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Random Forests and Nonlinear Sigma Models (and What These Have to Do with Random Matrices)

[HYBRID WORKSHOP] Connections and Introductory Workshop: Universality and Integrability in Random Matrix Theory and Interacting Particle Systems, Part 2 September 20, 2021 - September 24, 2021

September 22, 2021 (09:00 AM PDT - 09:50 AM PDT)
Speaker(s): Roland Bauerschmidt (Center for Mathematical Sciences)
Location: MSRI: Simons Auditorium, Online/Virtual
Tags/Keywords
  • random forests

  • percolation

  • nonlinear sigma model

  • supersymmetry

  • Ward identities

Primary Mathematics Subject Classification No Primary AMS MSC
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Abstract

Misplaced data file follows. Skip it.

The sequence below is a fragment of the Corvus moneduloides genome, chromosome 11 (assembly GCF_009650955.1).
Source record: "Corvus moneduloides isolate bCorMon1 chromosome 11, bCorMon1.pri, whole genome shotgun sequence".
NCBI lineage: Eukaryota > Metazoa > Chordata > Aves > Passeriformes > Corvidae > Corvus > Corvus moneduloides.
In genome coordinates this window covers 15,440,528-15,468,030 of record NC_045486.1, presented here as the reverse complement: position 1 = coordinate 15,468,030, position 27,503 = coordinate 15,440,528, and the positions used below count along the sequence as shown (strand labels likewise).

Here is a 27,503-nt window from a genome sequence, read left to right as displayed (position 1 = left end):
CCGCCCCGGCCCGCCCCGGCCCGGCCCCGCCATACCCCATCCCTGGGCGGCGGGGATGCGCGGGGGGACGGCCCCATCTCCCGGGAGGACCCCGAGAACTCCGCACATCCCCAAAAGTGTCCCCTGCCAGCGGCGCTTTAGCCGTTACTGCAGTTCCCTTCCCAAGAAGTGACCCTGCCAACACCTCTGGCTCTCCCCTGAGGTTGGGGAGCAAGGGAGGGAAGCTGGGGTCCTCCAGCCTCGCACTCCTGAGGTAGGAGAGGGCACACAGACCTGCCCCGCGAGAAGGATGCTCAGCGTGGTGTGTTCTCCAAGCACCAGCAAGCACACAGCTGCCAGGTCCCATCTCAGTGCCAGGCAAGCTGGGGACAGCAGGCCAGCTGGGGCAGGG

Given a finite graph, the arboreal gas is the measure on spanning forests of this graph in which each edge of the forest is weighted by a parameter β>0. The main question is whether the arboreal gas percolates for a given β, i.e., if there is a component of the forest covering a positive fraction of the graph. We prove that (perhaps surprisingly) the arboreal gas does not percolate in two dimension, but that it does percolate in dimensions three and higher provided β>β_0. Our analysis also implies diffusive subleading corrections to the connection probabilities in the latter case. This problem has a lot of independent motivation from probability, combinatorics, and statistical physics, but what does it have to do with random matrices? Analogous behaviour is predicted for random Schroedinger operators or random band matrices. The arguably best physics predictions for this Anderson transition rely on the supersymmetric approach to random matrices. The question of percolation of the arboreal gas is also exactly related to that of spontaneous symmetry breaking of a (supersymmetric) nonlinear sigma model (the H02 model), but one that is vastly simpler to analyse. Indeed, while understanding spontaneously broken symmetries is in general a notorious problem, in the case of the H02 model, we can construct a low temperature renormalisation group flow in dimensions three and higher (and derive the percolation results from it). This is joint work with N. Crawford, T. Helmuth, and A. Swan.

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